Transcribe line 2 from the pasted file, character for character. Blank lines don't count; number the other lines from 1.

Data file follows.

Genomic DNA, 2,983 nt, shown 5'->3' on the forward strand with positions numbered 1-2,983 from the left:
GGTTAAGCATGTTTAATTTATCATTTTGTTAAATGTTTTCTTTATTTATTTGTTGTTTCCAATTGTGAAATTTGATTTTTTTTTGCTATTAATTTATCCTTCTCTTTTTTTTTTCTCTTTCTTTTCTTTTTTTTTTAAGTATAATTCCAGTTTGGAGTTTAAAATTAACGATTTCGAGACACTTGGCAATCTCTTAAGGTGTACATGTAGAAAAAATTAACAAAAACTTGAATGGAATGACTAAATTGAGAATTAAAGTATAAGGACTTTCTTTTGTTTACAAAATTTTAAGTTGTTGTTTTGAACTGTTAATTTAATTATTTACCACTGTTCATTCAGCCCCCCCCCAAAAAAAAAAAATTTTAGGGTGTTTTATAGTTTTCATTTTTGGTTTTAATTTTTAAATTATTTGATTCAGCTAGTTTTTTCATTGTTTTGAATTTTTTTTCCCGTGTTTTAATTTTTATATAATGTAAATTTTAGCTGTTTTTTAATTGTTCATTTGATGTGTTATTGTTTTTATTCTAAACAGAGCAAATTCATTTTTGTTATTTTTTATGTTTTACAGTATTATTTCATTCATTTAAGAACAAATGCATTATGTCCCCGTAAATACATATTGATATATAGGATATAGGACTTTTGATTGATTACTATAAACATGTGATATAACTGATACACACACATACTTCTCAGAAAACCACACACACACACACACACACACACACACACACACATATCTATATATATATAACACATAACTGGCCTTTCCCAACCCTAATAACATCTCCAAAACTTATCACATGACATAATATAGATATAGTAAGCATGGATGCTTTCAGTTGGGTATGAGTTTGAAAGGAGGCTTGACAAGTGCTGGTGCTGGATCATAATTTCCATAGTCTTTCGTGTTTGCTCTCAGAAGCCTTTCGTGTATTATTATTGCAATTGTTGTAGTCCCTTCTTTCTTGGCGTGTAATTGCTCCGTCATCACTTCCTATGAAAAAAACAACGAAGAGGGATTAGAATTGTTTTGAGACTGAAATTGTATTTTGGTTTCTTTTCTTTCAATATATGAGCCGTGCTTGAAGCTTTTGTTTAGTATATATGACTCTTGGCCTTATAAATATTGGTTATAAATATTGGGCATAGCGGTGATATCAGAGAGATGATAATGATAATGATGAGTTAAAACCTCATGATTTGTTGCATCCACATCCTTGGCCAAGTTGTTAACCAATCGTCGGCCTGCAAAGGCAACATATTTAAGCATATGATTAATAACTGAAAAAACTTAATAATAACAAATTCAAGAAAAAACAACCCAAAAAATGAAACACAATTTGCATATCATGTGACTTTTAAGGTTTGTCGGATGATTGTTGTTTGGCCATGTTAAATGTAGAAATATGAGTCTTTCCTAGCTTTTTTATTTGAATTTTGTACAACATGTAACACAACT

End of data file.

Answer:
GGTTAAGCATGTTTAATTTATCATTTTGTTAAATGTTTTCTTTATTTATTTGTTGTTTCCAATTGTGAAATTTGATTTTTTTTTGCTATTAATTTATCCTTCTCTTTTTTTTTTCTCTTTCTTTTCTTTTTTTTTTAAGTATAATTCCAGTTTGGAGTTTAAAATTAACGATTTCGAGACACTTGGCAATCTCTTAAGGTGTACATGTAGAAAAAATTAACAAAAACTTGAATGGAATGACTAAATTGAGAATTAAAGTATAAGGACTTTCTTTTGTTTACAAAATTTTAAGTTGTTGTTTTGAACTGTTAATTTAATTATTTACCACTGTTCATTCAGCCCCCCCCCAAAAAAAAAAAATTTTAGGGTGTTTTATAGTTTTCATTTTTGGTTTTAATTTTTAAATTATTTGATTCAGCTAGTTTTTTCATTGTTTTGAATTTTTTTTCCCGTGTTTTAATTTTTATATAATGTAAATTTTAGCTGTTTTTTAATTGTTCATTTGATGTGTTATTGTTTTTATTCTAAACAGAGCAAATTCATTTTTGTTATTTTTTATGTTTTACAGTATTATTTCATTCATTTAAGAACAAATGCATTATGTCCCCGTAAATACATATTGATATATAGGATATAGGACTTTTGATTGATTACTATAAACATGTGATATAACTGATACACACACATACTTCTCAGAAAACCACACACACACACACACACACACACACACACACACATATCTATATATATATAACACATAACTGGCCTTTCCCAACCCTAATAACATCTCCAAAACTTATCACATGACATAATATAGATATAGTAAGCATGGATGCTTTCAGTTGGGTATGAGTTTGAAAGGAGGCTTGACAAGTGCTGGTGCTGGATCATAATTTCCATAGTCTTTCGTGTTTGCTCTCAGAAGCCTTTCGTGTATTATTATTGCAATTGTTGTAGTCCCTTCTTTCTTGGCGTGTAATTGCTCCGTCATCACTTCCTATGAAAAAAACAACGAAGAGGGATTAGAATTGTTTTGAGACTGAAATTGTATTTTGGTTTCTTTTCTTTCAATATATGAGCCGTGCTTGAAGCTTTTGTTTAGTATATATGACTCTTGGCCTTATAAATATTGGTTATAAATATTGGGCATAGCGGTGATATCAGAGAGATGATAATGATAATGATGAGTTAAAACCTCATGATTTGTTGCATCCACATCCTTGGCCAAGTTGTTAACCAATCGTCGGCCTGCAAAGGCAACATATTTAAGCATATGATTAATAACTGAAAAAACTTAATAATAACAAATTCAAGAAAAAACAACCCAAAAAATGAAACACAATTTGCATATCATGTGACTTTTAAGGTTTGTCGGATGATTGTTGTTTGGCCATGTTAAATGTAGAAATATGAGTCTTTCCTAGCTTTTTTATTTGAATTTTGTACAACATGTAACACAACT